Greece’s largest lender National Bank (NBG) has postponed until next week a shareholder vote on its 9.75 billion-euro recapitalisation plan, after too few shareholders turned up to approve it at a repeat meeting.
Wednesday’s assembly required a quorum of 50 percent of all voting shares but just 15.3 percent were present. It is common in Greece for such shareholder votes to be delayed and be approved after two or three meetings.
NBG will hold a second repeat meeting on April 29, which will require a lower quorum of 20 percent.
Hard hit by sovereign debt writedowns and loan impairments, NBG will seek approval to raise up to 9.75 billion euros via a share offering and up to 1.9 billion by issuing contingent convertible bonds, or CoCos.
The bank also plans to reduce the number of its outstanding shares through a 10-for-1 consolidation.
Greece’s four major banks, including NBG, need 27.5 billion euros in new capital to restore their solvency ratios to levels required by the country’s central bank.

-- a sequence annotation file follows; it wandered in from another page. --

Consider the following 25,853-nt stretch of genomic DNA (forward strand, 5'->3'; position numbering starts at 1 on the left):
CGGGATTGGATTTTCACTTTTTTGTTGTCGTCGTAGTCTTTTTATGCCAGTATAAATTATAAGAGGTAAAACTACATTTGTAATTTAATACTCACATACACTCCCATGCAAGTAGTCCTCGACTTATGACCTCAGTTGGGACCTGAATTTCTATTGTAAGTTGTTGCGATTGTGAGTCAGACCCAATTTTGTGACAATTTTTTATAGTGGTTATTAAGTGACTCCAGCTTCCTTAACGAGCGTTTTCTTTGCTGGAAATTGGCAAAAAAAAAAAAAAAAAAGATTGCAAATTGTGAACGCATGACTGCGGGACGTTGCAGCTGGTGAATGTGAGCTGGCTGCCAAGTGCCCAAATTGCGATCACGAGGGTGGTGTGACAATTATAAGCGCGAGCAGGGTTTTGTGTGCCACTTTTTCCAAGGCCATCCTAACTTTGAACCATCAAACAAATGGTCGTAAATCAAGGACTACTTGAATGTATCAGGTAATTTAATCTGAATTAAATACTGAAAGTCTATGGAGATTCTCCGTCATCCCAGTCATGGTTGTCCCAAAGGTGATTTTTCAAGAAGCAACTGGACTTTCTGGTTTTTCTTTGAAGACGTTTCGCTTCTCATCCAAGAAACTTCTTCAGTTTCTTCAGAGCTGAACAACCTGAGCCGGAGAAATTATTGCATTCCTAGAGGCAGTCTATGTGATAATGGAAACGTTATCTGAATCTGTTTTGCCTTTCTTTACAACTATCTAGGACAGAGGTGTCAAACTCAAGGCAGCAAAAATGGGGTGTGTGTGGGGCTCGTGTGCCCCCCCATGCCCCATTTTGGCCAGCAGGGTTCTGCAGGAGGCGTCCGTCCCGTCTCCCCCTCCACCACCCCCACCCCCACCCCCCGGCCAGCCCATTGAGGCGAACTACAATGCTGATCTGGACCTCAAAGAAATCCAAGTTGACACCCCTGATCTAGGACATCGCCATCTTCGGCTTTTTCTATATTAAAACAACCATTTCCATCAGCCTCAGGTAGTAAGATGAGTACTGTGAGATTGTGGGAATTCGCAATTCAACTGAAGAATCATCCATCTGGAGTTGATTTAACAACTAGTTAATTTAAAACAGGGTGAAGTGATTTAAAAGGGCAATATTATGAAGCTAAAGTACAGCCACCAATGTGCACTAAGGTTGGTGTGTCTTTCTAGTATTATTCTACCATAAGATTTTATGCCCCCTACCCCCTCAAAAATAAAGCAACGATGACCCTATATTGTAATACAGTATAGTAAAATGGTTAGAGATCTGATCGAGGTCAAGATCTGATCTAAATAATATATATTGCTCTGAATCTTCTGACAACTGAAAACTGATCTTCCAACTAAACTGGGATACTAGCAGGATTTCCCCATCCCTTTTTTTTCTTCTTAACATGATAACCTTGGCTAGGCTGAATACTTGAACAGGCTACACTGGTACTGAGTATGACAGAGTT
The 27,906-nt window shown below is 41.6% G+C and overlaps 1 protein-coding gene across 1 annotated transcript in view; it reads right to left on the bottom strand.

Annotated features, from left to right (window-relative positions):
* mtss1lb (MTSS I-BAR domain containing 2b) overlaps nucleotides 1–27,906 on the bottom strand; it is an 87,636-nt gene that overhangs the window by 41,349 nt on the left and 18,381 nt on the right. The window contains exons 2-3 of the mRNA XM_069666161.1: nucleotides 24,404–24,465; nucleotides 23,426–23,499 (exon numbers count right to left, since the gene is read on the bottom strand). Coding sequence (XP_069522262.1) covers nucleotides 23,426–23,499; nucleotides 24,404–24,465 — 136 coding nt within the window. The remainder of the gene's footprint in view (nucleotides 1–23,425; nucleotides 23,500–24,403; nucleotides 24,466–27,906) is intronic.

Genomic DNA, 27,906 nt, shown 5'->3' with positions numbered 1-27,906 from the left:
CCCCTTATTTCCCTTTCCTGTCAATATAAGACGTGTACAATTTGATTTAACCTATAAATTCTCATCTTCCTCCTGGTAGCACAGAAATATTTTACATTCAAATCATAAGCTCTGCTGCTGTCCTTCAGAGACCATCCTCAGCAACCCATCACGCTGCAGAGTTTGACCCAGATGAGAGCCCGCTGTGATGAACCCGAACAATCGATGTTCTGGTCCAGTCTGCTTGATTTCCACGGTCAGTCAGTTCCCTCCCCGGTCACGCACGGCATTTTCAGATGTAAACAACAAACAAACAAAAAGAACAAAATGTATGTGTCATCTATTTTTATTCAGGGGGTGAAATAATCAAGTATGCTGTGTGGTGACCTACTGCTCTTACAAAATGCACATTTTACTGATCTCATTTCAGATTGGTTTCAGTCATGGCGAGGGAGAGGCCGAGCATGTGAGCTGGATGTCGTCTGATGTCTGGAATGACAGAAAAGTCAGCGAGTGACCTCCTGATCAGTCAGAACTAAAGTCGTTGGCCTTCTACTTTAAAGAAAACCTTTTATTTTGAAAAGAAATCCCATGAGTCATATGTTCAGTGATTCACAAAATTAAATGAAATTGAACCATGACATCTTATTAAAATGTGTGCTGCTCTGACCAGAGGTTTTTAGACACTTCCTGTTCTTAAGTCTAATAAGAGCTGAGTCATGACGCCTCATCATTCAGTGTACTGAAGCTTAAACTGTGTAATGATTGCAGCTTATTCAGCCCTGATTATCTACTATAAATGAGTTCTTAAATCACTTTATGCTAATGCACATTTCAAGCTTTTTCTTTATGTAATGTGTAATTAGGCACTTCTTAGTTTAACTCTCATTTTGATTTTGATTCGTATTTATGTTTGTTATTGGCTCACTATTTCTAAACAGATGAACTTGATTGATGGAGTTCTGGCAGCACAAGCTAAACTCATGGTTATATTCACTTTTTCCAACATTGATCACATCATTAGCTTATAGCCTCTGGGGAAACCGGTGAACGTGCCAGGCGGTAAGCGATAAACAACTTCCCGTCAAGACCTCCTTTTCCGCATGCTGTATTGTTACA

Most of the funds will be provided by a state bank support fund – the Hellenic Financial Stability Fund (HFSF) – in exchange for new shares or contingent convertible bonds (CoCos).
Under the terms of the recapitalisation plan agreed with the country’s international lenders, at least 10 percent of banks’ new common equity must be raised from the private sector for them to stay privately run.
CoCos will be issued exclusively to the HFSF rescue fund and banks plan to resort to them if less than 10 percent of their rights issue share offer is taken up by private investors.
Piraeus Bank and Alpha Bank, the country’s second- and third-biggest, are expected to meet the 10-percent target. But Eurobank, the fourth-largest, has given up its fundraising plans, opting instead to fall under full HFSF control.